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Gods in AmericaReligious Pluralism in the United States$
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Charles L. Cohen and Ronald L. Numbers

Print publication date: 2013

Print ISBN-13: 9780199931903

Published to Oxford Scholarship Online: September 2013

DOI: 10.1093/acprof:oso/9780199931903.001.0001

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Worlds in Space: American Religious Pluralism in Geographic Perspective

Worlds in Space: American Religious Pluralism in Geographic Perspective

(p.56) Chapter 3 Worlds in Space: American Religious Pluralism in Geographic Perspective
Gods in America

Bret E. Carroll

Oxford University Press

American religious pluralism—its symbolic expressions, its characteristic tensions and contests—play out nowhere more noticeably than on the landscape. Because exchanges among the nation's faiths are often about sacred space, which is inevitably contested, anyone seeking to comprehend American religious pluralism must turn for insight to geography. Religion generates claims on space and space is limited, religious pluralism necessarily involves multiple, overlapping, competing, and often conflicting claims—a geopolitics of sacred space in which individual and group claimants are required to engage, or at least remain mindful of, other claimants in the society. To understand these geopolitics fully involves constructing spatial analyses at different levels: local, regional, national, even transnational and global. Seeing American religious pluralism through the lens of geography offers important insights as we continue pursuing the spatial equity that is the geographic promise of the First Amendment.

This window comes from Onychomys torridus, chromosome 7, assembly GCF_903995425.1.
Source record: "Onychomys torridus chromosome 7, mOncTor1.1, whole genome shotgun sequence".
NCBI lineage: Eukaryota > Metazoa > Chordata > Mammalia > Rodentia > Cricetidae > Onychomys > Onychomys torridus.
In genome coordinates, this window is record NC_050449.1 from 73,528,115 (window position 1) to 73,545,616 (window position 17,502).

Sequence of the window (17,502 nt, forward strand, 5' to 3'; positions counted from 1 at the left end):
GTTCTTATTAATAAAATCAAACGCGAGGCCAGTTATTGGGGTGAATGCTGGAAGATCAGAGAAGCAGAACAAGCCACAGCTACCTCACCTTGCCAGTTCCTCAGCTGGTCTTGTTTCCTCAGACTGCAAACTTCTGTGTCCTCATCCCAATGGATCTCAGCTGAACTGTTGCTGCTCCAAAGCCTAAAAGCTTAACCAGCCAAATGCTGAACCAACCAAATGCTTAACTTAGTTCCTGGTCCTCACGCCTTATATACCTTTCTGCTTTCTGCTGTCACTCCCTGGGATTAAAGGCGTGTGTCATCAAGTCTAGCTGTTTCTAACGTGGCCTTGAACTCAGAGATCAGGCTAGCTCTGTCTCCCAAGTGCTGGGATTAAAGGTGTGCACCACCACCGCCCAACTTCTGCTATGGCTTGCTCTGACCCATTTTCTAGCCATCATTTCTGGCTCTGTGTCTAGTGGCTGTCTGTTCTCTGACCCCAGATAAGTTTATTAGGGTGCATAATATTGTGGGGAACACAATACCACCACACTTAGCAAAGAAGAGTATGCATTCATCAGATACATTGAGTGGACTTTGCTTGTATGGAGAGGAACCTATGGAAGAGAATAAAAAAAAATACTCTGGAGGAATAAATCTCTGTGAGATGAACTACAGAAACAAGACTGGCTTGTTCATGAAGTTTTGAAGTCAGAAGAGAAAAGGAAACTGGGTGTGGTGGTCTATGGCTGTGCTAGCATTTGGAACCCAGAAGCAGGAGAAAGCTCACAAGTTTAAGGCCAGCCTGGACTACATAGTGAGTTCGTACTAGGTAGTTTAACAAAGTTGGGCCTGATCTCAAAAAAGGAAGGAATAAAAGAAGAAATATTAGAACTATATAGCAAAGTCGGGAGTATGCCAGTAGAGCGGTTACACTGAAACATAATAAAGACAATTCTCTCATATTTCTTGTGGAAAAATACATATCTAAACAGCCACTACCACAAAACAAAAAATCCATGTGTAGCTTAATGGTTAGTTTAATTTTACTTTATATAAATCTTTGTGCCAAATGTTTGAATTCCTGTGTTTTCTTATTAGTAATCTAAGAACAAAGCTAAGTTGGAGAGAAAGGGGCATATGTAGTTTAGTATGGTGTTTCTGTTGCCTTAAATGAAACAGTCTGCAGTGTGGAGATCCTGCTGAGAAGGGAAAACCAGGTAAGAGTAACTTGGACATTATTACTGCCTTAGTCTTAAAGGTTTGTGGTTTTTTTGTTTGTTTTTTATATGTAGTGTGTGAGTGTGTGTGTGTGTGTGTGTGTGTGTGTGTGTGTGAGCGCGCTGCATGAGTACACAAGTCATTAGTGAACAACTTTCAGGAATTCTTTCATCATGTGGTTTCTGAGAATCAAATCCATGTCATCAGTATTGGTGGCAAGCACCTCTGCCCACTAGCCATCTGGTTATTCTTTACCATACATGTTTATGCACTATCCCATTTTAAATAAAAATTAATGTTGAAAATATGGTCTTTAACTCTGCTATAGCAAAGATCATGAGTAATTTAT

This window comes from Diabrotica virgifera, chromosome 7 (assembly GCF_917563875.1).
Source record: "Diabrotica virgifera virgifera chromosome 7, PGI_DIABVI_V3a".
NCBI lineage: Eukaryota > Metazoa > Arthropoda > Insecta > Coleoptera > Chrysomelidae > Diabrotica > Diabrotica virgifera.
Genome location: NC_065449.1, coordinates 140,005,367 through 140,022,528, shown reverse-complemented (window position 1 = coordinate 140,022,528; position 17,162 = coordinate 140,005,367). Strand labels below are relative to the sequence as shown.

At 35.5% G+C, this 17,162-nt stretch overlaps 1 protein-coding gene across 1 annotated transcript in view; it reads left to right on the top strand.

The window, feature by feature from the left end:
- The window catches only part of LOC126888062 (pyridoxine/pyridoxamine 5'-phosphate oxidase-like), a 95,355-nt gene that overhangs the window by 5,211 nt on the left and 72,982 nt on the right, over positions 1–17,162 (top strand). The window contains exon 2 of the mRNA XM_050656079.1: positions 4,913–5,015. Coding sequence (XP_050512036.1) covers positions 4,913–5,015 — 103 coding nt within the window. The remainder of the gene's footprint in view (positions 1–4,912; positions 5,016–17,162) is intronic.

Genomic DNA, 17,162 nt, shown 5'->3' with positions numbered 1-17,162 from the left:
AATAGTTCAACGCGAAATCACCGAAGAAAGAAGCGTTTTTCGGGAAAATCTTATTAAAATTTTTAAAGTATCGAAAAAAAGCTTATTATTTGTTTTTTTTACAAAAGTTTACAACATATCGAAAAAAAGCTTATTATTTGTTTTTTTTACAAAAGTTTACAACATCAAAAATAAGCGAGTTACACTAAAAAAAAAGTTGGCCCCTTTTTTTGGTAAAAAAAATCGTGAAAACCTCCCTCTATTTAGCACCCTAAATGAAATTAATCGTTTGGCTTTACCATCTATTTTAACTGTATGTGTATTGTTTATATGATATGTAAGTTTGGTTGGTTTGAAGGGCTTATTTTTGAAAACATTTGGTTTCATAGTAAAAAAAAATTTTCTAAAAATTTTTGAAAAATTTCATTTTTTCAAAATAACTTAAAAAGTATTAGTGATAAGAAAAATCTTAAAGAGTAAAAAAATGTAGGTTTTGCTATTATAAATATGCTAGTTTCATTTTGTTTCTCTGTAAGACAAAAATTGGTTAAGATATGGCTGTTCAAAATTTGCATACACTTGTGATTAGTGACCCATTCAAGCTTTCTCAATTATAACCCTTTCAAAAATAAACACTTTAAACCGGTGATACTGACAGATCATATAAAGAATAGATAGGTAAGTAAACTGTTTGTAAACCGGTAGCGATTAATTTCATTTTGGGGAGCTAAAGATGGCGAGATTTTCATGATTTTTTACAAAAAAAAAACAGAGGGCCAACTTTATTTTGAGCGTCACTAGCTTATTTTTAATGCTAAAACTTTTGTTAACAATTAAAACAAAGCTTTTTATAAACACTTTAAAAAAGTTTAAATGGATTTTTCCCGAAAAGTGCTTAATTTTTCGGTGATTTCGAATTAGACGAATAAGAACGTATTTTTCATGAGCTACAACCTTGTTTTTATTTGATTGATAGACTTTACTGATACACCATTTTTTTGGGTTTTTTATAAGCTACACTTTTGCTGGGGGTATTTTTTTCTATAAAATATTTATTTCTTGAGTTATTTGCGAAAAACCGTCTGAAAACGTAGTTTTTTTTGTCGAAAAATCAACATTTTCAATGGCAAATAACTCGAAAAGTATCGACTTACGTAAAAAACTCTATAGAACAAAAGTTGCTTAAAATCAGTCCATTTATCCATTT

Keywords:   Religious pluralism, religious geography, sacred space, religious regionalism, spatial analysis, Judeo-Christian tradition

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